Platform | Release Date
PC | June 12, 2012
Developed by Ironclad Studios
Published by Stardock Entertainment
While many were hopeful that diplomacy would finally end the war, differing opinions on what should be done, along with the depleted power of the controlling factions, has led to a splintering of the groups involved.
The loyalist members of the Trader Emergency Coalition adopt a policy of isolation, focusing on enhanced defenses to ride out the rest of the war. Those who rebel against the coalition take on a purely militant view, coming to the opinion that the only way to bring peace is by ultimately crushing all who oppose them – especially xenos.
“The enemy is building something new.”
Six words of terror. Titans, the new superunit introduced in Sins of a Solar Empire: Rebellion, are so powerful the game tells you the moment an enemy begins construction on one. Immense, gorgeous, and designed to crush planetary defenses and fleets alike, Titans are spaceship porn.
Merely building the Titan, however, is only a small fraction of the battle. It supersedes all other units in the game, but you can only have one. More importantly, Rebellion places a heavy emphasis on veterancy for capital ships and Titans. A Level 1 Titan is arousing but it doesn’t have much of a payload. Capital ships provide anchors for your fleets until you can bring a Titan into the field. The key is finding a way to build these expensive ships as early as possible, without destroying your economy because both kinds need to “fatten up” before they’re truly useful. Low-level ships can easily get overwhelmed by swarms of lesser units – something the AI is particularly good at. If the enemy gets a Titan, or even several capital ships a few levels above your own, head-to-head battles will almost never turn in your favor.
Aside from herding your ships into the correct system, combat isn’t about placement, as the AI auto-attack is very effective. People who prize their APM (actions-per-minute) rating need not apply. Starcraft is up-close, swift, and brutal. Rebellion is RTS played at a distance; slow enough it could almost be turn-based, but with enough information to parse that it’s necessary to pause the game frequently just to figure things out. Ships are gorgeous when you zoom in, but you spend more time looking at icons of units or planetary systems than the units themselves. How many ships do I have in this system? Have I discovered the inevitable chokepoint planet where the enemy will come from? Which planet should I colonize next?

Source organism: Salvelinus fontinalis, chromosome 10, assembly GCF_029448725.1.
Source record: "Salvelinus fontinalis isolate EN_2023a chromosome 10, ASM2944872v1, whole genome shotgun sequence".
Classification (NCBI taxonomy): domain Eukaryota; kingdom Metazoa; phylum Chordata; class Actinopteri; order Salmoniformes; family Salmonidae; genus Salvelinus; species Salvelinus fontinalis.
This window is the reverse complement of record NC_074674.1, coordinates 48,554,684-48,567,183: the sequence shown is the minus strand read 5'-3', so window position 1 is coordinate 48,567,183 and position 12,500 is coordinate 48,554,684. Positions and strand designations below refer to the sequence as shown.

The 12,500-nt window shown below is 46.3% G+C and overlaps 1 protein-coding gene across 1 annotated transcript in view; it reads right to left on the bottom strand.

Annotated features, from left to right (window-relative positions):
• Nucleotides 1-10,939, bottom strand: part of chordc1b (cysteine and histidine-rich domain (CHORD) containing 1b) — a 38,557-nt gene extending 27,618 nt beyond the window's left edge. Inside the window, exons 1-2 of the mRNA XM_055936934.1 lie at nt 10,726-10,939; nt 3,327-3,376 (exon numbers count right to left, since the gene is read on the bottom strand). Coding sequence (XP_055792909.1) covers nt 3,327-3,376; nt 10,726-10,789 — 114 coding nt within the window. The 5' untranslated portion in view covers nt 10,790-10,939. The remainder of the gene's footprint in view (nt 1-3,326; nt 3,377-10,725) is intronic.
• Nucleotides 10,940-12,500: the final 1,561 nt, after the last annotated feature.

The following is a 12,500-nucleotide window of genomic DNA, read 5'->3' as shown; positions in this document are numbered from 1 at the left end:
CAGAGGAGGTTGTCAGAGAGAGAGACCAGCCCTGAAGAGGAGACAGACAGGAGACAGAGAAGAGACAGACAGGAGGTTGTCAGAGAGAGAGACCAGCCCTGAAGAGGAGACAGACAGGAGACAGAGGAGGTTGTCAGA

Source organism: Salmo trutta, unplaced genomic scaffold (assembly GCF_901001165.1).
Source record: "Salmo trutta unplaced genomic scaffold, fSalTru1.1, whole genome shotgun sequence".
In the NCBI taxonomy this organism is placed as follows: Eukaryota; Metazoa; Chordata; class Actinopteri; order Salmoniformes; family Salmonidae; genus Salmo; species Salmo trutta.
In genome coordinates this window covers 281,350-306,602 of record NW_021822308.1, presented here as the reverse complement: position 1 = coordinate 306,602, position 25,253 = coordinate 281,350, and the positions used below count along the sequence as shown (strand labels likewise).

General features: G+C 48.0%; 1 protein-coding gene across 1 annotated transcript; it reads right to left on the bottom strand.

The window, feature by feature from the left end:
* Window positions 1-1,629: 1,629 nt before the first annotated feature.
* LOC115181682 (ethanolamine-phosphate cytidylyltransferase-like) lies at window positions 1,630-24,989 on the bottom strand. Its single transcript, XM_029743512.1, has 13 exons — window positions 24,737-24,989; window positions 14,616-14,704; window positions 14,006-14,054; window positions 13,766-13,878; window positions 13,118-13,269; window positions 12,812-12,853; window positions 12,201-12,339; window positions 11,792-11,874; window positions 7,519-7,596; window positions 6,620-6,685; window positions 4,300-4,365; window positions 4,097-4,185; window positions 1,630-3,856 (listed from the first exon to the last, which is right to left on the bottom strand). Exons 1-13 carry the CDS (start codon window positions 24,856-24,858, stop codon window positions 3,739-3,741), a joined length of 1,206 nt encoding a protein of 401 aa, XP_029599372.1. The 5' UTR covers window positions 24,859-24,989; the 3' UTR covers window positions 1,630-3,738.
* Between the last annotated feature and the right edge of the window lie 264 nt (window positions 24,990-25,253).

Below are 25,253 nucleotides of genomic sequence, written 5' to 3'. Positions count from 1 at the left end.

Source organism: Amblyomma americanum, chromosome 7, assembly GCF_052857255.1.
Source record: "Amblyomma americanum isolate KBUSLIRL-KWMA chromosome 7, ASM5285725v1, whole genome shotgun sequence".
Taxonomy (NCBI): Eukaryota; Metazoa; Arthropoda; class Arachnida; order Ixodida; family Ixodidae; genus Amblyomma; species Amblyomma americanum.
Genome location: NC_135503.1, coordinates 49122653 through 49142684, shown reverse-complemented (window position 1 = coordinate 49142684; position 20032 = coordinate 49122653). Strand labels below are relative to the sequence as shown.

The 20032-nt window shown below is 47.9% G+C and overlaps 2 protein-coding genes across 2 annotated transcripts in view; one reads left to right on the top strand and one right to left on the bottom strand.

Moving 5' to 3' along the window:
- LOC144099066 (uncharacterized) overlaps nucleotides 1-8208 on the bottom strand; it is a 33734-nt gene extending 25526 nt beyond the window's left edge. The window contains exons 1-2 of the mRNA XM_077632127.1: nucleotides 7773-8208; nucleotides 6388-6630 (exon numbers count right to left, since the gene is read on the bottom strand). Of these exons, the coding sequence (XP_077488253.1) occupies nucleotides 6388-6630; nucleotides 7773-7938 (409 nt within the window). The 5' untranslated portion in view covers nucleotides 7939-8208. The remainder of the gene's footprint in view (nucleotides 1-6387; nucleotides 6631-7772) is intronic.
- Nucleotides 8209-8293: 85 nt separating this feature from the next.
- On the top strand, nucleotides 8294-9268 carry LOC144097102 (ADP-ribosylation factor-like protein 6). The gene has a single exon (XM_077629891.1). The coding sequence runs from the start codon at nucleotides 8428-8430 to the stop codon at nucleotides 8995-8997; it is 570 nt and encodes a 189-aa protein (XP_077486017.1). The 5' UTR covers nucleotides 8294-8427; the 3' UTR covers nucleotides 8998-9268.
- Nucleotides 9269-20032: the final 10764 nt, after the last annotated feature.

Since its initial release in 2008, Sins of a Solar Empire has provided a unique blend of RTS and 4X. Unlike typical base building games which frown on overexpansion, economic development in this game demands early expansion and regular growth thereafter. You can beat yourself in the first hour just as much as combat can kill you in the fifth. Over-extension is obviously still possible, but an individual match will go so much better if you have the chokepoint planets first rather than the AI.
The exploration, expansion, and exploitation elements necessitate a number of mechanics feeding into the RTS core of the game. My first night with it made me feel incredibly stupid, just overwhelmed with the amount of information on-screen. I’d strongly recommend doing every tutorial the game provides before jumping into a match – and even then, the UI takes some adjustment before you can actually “see” the information presented by the game. I’d also recommend disabling pirates in the game creation dialog, because piracy in the game is relentless. It’s hard enough to suss out all that goes on in the game without constant harrying attacks from a “neutral” third party. That said, if you bank enough coin and bid at the right moment, you can pay the pirates to harass your opponents instead. I laughed about that mechanic once I realized it was there, as if a type of griefing was integrated into the design. It’s still better disabled.
If you prefer a more hectic experience, the best way to go are the small maps which can start you with the enemy capital next door. I barely survived an early game rush. My forces were battered, shaken, and I was unsure whether to press the (small) advantage I had or consolidate and expand. The safe route lengthened the match but ended up assuring victory because I had kept my first capital ship alive while killing the AI’s first one. This veterancy advantage proved decisive. The most sprawling encounters can last ten hours or more but this compact experience was a delightful 90 minute snack.
So far I’ve focused my efforts on a single faction, but Rebellion offers six to play with and numerous parameters with which to start a game against the AI. I don’t feel like I understand the game enough to wade into online multiplayer just yet, but look for thoughts on that in our future full review. That said, I can safely say Sins of a Solar Empire: Rebellion is worth checking out for fans of RTS and 4X games alike.